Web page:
In absence of Andy Pages (we barely knew ya, Andy), there are still other green shoots to water and watch grow this season, and a few reliable prospect lists landed this week to measure the impact of the 4+ year farm-development project Billy Eppler began in 2016.
Fangraphs, Baseball America, and MiLB each have something to say about the Angels farm, and among them, the consensus is fairly clear. The Angels have a promising future outfield in three highly athletic prospects: Jo Adell, Brandon Marsh, and Jordyn Adams. Beyond those three, there’s a significant gap, and then a rather speculative lot of young position players and mid-development arms that need another season of assessment before they are likely to land on top 100 lists.
Let’s devote a quick capsule to each media organization’s findings.
BA released its organizational rankings today, and finds the Los Angeles Angels system ranked at #16. This is a slight regression from their #12 ranking at the beginning of last season, but a slight improvement on their #18 grade last summer. This middling position is largely the result of having two players in the top 50 in Adell and Marsh:
2 Top 100 prospects: OF Jo Adell (2), OF Brandon Marsh (43)
Skinny: Jo Adell and Brandon Marsh are arguably the best pair of outfield prospects in any system. The system quickly drops off after that, but for an organization that has been making every move to try to not waste Mike Trout’s prime years, having Adell ready to contribute is a big asset.
Baseball America is not yet as bullish on Jordyn Adams as some other evaluator teams, but he did receive some consideration for BA’s Top 150 list, so he’s definitely on the radar, and could advance quickly if he has a quick start in 2020 at (most likely) high-A Inland Empire.
Eric Longenhagen – now painfully alone as his wingman Kiley McDaniel has fled to ESPN to take over prospect-peeping duties from Keith Law, who recently joined The Athletic – released his Top 100 list this morning. It’s actually a Top 120 list, but we’ll give him some margin for erring here. It actually appears to be a list of most or all of those prospects who have earned a FV (Future Value) grade of 50 or better at this juncture.
Longenhagen is arguably the most bullish on the Angels system to date, placing a full three prospects within his top 100, and giving them comparatively high rankings. The Angels system itself earned a #18 grade last fall, but there have been subtractions via trade and promotion since that time, as well as FV grade adjustments. I suspect the farm is still in the #16-20 range, but we’ll know soon enough. Here are the individual rankings Longenhagen gives to the favored trio:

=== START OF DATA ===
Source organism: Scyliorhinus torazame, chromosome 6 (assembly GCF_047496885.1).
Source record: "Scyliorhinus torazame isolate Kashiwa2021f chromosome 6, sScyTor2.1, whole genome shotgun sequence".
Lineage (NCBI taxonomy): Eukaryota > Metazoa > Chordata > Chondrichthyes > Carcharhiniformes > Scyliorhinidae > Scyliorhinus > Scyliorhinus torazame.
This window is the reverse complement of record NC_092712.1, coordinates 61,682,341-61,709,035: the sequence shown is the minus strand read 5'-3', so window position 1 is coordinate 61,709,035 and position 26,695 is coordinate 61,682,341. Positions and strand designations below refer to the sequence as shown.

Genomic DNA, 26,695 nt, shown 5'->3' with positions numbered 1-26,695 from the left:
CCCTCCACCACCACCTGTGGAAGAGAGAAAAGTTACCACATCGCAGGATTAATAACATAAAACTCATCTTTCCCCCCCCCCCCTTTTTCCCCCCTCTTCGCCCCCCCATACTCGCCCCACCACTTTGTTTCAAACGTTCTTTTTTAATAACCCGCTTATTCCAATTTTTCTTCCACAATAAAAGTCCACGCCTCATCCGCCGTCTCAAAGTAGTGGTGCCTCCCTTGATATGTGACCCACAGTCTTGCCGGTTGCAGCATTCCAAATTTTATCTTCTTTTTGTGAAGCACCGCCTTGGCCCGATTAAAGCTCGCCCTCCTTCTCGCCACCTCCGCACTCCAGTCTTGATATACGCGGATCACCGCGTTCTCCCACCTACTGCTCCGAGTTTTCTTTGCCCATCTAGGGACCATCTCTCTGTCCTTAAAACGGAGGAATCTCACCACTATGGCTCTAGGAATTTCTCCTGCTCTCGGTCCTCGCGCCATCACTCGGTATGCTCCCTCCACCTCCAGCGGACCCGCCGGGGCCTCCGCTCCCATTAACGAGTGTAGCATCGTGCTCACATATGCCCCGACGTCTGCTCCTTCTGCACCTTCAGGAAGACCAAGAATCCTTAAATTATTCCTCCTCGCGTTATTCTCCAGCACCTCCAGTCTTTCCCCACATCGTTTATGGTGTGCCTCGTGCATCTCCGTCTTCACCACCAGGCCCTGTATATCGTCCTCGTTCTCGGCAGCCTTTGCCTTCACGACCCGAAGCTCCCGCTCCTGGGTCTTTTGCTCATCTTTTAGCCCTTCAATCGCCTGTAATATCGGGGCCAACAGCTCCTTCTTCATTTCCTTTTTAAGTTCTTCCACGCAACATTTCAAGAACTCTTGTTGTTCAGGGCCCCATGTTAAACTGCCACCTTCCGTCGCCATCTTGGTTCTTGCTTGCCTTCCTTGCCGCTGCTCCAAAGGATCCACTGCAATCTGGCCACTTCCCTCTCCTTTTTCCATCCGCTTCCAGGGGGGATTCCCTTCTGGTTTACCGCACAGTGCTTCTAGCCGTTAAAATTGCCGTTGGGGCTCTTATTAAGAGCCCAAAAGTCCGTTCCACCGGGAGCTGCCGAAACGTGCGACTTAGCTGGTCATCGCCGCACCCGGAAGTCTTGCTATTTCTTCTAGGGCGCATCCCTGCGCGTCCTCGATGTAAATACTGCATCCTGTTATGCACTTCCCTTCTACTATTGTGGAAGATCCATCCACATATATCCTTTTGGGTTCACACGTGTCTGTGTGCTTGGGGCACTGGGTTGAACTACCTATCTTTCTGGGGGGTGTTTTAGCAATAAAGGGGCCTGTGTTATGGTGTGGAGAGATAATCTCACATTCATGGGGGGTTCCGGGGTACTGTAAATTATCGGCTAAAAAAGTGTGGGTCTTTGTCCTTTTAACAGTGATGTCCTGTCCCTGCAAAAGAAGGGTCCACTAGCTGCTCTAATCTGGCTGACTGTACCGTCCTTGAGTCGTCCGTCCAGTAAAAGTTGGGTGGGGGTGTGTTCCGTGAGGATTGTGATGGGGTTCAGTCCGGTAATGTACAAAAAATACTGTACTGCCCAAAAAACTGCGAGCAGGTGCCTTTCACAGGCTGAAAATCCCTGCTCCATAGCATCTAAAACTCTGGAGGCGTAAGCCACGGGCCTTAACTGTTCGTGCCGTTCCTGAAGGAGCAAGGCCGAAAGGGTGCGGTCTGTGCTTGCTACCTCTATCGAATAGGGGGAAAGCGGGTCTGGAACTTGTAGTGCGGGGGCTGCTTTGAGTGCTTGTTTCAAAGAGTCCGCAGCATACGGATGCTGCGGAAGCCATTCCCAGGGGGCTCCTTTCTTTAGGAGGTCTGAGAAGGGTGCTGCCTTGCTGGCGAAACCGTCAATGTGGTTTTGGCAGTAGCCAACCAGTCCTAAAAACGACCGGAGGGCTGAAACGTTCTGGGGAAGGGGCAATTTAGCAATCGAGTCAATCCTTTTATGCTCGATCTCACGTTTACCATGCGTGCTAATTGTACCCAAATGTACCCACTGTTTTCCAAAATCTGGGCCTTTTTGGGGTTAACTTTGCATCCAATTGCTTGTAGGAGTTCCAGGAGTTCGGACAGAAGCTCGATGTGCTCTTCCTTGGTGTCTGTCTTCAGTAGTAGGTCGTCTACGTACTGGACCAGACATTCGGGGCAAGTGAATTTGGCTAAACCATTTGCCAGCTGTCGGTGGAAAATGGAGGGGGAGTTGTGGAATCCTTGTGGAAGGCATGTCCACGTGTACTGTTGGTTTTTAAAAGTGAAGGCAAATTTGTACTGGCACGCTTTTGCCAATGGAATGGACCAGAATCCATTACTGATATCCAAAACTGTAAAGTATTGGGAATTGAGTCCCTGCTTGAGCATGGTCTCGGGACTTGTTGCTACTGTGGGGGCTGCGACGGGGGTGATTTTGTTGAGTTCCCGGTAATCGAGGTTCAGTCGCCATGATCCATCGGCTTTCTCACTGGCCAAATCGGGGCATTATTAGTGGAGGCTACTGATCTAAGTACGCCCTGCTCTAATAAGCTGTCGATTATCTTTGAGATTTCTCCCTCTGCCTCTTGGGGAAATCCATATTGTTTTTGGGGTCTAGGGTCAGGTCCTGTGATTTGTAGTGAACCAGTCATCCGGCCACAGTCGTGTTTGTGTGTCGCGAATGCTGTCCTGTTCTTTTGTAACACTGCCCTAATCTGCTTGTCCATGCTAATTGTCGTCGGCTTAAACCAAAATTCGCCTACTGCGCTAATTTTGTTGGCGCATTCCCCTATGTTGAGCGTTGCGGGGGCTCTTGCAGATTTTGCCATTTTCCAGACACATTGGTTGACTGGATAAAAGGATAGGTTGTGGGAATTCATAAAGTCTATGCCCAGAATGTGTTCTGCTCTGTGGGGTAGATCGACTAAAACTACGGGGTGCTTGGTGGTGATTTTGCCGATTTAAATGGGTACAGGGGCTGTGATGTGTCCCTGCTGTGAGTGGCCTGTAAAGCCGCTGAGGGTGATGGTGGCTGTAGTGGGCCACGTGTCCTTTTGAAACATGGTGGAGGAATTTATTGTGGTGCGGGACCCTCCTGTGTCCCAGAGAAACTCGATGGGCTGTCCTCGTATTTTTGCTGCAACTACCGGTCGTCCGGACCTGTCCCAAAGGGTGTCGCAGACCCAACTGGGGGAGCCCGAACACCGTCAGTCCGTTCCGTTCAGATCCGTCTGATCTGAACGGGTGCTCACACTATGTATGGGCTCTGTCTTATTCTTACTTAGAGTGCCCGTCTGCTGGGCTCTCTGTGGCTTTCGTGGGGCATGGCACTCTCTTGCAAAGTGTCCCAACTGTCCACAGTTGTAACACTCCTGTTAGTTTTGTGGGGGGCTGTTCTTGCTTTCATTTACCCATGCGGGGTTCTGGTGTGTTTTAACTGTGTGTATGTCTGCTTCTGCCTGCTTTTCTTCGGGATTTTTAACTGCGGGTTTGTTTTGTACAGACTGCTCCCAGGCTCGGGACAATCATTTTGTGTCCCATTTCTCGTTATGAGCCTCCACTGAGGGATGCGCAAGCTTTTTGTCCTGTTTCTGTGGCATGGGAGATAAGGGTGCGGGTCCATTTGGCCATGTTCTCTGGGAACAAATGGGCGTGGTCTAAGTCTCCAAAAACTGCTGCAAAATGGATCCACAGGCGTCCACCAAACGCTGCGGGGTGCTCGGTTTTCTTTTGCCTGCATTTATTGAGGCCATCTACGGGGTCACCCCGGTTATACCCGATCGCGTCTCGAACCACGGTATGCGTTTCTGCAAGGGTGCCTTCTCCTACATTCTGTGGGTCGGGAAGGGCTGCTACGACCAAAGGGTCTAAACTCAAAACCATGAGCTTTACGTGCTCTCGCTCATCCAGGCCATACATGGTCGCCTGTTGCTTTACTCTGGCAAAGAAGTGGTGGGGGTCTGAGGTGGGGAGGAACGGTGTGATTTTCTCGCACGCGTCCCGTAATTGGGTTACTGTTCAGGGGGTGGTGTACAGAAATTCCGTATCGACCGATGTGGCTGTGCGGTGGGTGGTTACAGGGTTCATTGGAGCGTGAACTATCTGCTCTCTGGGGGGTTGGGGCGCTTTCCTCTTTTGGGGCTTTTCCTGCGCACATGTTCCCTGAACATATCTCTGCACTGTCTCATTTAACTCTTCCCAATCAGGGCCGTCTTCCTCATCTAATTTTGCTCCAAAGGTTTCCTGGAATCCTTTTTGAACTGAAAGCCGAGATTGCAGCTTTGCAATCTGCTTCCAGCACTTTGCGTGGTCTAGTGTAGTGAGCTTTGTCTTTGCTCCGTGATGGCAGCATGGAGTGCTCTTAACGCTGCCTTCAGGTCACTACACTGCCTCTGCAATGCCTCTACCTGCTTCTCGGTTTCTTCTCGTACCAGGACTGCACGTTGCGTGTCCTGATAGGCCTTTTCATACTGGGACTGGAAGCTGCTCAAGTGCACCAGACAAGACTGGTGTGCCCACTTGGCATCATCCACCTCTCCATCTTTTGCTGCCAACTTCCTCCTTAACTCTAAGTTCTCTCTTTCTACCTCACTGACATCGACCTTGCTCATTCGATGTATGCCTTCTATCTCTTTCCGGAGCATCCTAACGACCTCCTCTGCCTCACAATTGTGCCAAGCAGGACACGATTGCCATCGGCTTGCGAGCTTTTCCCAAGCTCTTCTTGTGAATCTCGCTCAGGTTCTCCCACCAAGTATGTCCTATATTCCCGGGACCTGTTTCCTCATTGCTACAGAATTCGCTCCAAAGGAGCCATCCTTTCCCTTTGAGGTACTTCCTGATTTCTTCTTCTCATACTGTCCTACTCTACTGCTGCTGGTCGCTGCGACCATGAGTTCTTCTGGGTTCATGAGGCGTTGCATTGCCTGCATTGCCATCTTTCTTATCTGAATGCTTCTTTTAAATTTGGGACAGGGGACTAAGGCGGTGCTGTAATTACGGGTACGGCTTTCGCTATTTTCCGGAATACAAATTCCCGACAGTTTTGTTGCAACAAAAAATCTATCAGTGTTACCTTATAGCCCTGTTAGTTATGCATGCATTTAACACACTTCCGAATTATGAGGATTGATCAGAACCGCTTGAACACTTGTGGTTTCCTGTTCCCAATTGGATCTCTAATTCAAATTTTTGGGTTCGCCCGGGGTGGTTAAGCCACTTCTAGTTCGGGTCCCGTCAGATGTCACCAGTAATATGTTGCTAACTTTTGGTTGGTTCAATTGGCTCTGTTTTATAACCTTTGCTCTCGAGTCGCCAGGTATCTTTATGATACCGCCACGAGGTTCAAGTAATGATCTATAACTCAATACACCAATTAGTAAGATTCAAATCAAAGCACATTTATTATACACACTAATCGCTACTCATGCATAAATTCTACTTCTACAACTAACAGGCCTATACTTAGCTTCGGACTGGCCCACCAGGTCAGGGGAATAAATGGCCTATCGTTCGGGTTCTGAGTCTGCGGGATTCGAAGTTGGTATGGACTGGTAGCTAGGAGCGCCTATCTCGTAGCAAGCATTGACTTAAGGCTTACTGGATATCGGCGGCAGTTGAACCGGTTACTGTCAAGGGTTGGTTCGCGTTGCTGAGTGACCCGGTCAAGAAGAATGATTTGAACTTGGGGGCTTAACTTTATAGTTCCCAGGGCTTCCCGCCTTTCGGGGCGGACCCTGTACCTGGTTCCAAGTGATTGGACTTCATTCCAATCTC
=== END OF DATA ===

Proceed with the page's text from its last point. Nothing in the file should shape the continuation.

- #4. Jo Adell, FV:65, ETA: 2021
- #36. Brandon Marsh, FV:55, ETA: 2020
- #79. Jordyn Adams, FV:50, ETA: 2023
One of the most interesting observations Longenhagen makes is on the limitations of Adell’s arm strength:
“I’ve settled on projecting Adell in left field. The arm strength he showed as an amateur, when he was into the mid-90s as a pitcher, never totally returned after it mysteriously evaporated during his senior year of high school. He has a 40 arm and is such a hulking dude that he’s just going to be a corner defender at maturity. Strikeouts may limit Adell’s productivity when he’s initially brought up, but I think eventually he’ll be a middle-of-the-order force who hits 35-plus homers.”
He also has some color on Jo’s stance, load and kick:
“Adell struck out a lot when he was challenged, and there are people in baseball who worry about how often he K’s, but he was just 20 years old and has had success amid many swing changes since he signed, a common theme among Angels prospects. Adell’s leg kick has been altered and he now raises it even with his waist at apex, and the height at which his hands load (as well as the angle of his bat when they do) was quite nomadic throughout last year. By the time Adell was done with Fall League and had joined Team USA’s Premier12 Olympic qualifying efforts, he had a Gary Sheffield-style bat wrap.”
Also interesting, Longenhagen joins me in believing that Brandon Marsh’s route to the MLB might be more direct than Adell’s, given his defensive profile, and he places a 2020 ETA on him:
Marsh is a better outfield defender that Adell and projects as a clean fit in center field, which, so long as this development holds, should enable him to be an above-average everyday player.
Lastly, it’s clear that FG values Jordyn Adams more than some other outlets, largely based on athleticism, projection and the fact that, as a very raw and inexperienced player, he held his own in a tough league last year:
Scouts were hesitant at first, worried they might be overreacting, but eventually they came to think that Adams’ only athletic peer in recent draft history was Byron Buxton. Teams assessed his signability and the Angels were comfortable using their first rounder on him. He didn’t play much during that first pro summer, but the Angels surprisingly skipped him over the Pioneer League and sent him right to full-season ball, even though he’d only been solely focused on baseball for a year. Adams had a slighty above-average statline there, which is incredible for someone who only just picked up a bat... Adams’ rare physical gifts make him a potential star, though Hi-A pitching will probably be a real challenge for him this year.